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That's an interesting read for a non-tech publisher. Sure it's a high level article, but pretty far off the beaten path for them.
Anyway, I've been using afterstep on my laptop for a bit now and have been thinking of switching to xfce. it seems to be more active, and i haven't liked a few features of afterstep.
But I haven't used gnome or kde for a while. I just hit a snapping point where I decided a non-windows box shouldn't be sitting there thinking to load a desktop.
Then I ran into sight on multi-head monitoring for games. There is a quake3 Linux setup with 2 monitors running on a Amd k6-2 450mhz. Go to the web page below and scroll down past the Windows UT setup and you'll see it:
When I see stuff like that and remember how fast I've had linux desktops running on < 1ghz machines, it reminds me why I don't try the latest overweight desktops.
Anyway, my 2 cents...
The article sounds interesting, but I don't feel like registering for SPAM just to read it.
or better yet, get the bugmenot extension for firefox and automatically fill it in.
maybe you should paraphrase it fo us that care not to register
XFCE is faster, and lighter than KDE or Gnome.
XFFM is pretty darn fast.
The installer is good, but you are probably better off using a package.
I've used it on Gentoo and Debian. I went back to KDE. XFce pre version 4 was snappy, but 4 is slow. Slower than KDE at least. But it surely does look good :-) The part of being lightweight... I don't know where it comes from, it must be because people think traditionally - as, like I said, XFCE used to be lightweight before GTK2 and eyecandy was implemented. Must be the doom of any "lightweight" DE - the addition of modern looks.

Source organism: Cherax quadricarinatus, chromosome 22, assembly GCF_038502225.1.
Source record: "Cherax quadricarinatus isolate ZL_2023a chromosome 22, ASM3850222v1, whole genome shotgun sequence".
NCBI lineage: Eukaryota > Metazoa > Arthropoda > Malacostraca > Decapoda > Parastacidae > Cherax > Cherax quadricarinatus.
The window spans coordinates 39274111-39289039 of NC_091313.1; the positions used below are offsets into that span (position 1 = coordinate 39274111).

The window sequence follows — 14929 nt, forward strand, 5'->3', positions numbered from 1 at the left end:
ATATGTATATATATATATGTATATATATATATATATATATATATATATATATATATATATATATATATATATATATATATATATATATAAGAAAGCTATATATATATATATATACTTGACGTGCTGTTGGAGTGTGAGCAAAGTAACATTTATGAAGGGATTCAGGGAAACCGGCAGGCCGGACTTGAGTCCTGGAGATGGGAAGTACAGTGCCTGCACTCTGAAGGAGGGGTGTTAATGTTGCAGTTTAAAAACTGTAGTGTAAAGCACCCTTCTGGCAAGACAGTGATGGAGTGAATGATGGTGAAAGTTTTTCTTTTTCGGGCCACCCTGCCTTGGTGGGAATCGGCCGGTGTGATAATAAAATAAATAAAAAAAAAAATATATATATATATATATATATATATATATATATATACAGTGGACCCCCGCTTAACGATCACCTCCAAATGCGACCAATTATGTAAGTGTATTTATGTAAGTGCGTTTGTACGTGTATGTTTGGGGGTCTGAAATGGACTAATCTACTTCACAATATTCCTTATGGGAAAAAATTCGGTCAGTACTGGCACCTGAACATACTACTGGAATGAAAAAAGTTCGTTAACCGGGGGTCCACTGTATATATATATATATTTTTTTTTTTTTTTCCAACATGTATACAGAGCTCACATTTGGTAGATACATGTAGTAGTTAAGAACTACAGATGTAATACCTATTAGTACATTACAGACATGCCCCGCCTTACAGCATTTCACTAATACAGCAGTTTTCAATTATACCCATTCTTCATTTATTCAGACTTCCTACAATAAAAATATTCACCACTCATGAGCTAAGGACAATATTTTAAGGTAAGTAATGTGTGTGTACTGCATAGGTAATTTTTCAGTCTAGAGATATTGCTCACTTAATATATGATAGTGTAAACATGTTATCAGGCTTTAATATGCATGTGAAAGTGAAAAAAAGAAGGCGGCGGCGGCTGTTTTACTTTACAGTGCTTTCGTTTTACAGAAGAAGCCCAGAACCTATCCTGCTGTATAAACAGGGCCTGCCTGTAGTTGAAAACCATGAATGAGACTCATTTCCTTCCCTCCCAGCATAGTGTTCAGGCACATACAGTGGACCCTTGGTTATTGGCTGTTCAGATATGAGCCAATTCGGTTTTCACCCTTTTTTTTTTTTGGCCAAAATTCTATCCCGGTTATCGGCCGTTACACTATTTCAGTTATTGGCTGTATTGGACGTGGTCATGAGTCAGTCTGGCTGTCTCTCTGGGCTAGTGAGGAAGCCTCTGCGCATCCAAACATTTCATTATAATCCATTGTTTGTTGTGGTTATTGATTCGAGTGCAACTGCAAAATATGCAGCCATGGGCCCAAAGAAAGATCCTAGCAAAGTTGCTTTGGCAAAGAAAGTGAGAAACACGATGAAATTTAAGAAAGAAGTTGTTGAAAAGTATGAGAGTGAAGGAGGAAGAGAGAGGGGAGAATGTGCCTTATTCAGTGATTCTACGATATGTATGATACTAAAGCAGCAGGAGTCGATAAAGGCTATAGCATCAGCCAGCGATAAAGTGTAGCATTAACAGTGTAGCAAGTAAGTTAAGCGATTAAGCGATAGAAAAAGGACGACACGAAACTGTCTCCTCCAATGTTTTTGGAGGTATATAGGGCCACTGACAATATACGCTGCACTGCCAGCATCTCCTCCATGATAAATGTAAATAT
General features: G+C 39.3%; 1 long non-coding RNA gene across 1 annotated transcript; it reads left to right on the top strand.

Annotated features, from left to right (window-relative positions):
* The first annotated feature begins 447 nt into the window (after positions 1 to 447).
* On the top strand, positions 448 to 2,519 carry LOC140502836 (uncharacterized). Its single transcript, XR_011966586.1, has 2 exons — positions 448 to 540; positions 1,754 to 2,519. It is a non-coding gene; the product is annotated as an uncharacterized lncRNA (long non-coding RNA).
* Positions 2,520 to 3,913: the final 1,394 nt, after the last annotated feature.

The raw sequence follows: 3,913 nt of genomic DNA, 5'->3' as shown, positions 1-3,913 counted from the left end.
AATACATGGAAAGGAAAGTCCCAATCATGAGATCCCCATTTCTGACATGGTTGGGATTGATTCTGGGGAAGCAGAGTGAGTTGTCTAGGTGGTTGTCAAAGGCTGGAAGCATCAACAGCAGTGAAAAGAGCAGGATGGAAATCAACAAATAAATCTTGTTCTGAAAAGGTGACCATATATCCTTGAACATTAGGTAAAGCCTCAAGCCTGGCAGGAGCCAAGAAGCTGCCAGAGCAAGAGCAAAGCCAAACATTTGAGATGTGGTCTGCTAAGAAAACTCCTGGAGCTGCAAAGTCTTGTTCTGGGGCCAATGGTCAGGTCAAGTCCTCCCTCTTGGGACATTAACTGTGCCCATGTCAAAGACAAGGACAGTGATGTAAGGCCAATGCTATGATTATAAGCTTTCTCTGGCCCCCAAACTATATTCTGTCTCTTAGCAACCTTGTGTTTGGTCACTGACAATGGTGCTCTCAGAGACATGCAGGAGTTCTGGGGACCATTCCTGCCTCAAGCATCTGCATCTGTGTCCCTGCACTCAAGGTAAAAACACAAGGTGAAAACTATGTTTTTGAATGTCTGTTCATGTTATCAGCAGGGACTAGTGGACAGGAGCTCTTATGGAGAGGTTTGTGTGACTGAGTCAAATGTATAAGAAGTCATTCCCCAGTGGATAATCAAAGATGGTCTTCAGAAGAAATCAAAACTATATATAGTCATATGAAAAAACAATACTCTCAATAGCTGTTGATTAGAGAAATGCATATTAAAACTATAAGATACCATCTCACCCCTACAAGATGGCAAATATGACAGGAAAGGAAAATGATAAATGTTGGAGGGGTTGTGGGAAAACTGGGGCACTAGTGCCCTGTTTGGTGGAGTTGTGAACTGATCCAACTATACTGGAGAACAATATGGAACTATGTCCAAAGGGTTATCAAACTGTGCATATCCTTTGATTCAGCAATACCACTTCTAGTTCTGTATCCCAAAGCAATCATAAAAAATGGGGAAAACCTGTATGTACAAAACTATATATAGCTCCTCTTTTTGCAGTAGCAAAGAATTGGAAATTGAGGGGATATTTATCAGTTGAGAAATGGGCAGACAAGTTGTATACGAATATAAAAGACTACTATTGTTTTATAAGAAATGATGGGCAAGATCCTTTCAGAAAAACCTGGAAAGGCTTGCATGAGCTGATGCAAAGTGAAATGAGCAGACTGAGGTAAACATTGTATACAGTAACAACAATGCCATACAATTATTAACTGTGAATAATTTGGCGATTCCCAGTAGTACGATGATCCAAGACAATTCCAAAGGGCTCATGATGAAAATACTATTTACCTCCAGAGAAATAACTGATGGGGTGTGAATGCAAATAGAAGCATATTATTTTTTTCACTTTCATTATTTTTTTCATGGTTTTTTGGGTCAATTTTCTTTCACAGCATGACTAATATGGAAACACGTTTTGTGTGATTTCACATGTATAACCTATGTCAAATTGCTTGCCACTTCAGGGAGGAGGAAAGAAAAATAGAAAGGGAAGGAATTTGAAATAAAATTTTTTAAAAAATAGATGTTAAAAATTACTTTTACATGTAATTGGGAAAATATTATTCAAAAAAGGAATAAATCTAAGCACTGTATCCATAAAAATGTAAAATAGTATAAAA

Oh it isn't fast?
Look, GTK2 is slower, but Xfce still beats the pants off of KDE on my box here. And certainly it uses less memory and has a signifigantly faster startup time. So I'm started doing my work faster, and I can run more apps without thrashing.
Xfce is pretty smart about being well designed and small.
and no registration required.
I wish there was a XFCE like desktop running over QT. Then it'd be really fast.
XFce looks nice, it's very functional and easy to use, it's very fast, and uses minimal memory. I like using it on older hardware. On the machines I've used XFce (as well as KDE and Gnome) on, it used on average 50 megs less of memory than KDE and Gnome.
With people complaining about the bloat of KDE and Gnome, and with other "lightweight" window managers looking very spartan, XFce is a great alternative.
Another nice thing about XFce is that it's window manager/user interface make Gnome and KDE apps fit right in and look the same. By comparison, if you run KDE apps in Gnome or Gnome apps in KDE, they'll out of place with fonts being different, etc. Not XFce. With XFce, it all looks unified (except for the different icon sets of GTK+ and QT).
I hope more and more Distros feature XFce, particularily 4.2. XFce has a great future.
I like xfce but I have two complaints:
The widgets on the windows. There are just too many, looks cluttered.
The taskbar, which nice on large screen, really squeezes my viewable area on smaller screens. I wish I could turn it off and have the old cde style pining back from earlier versions.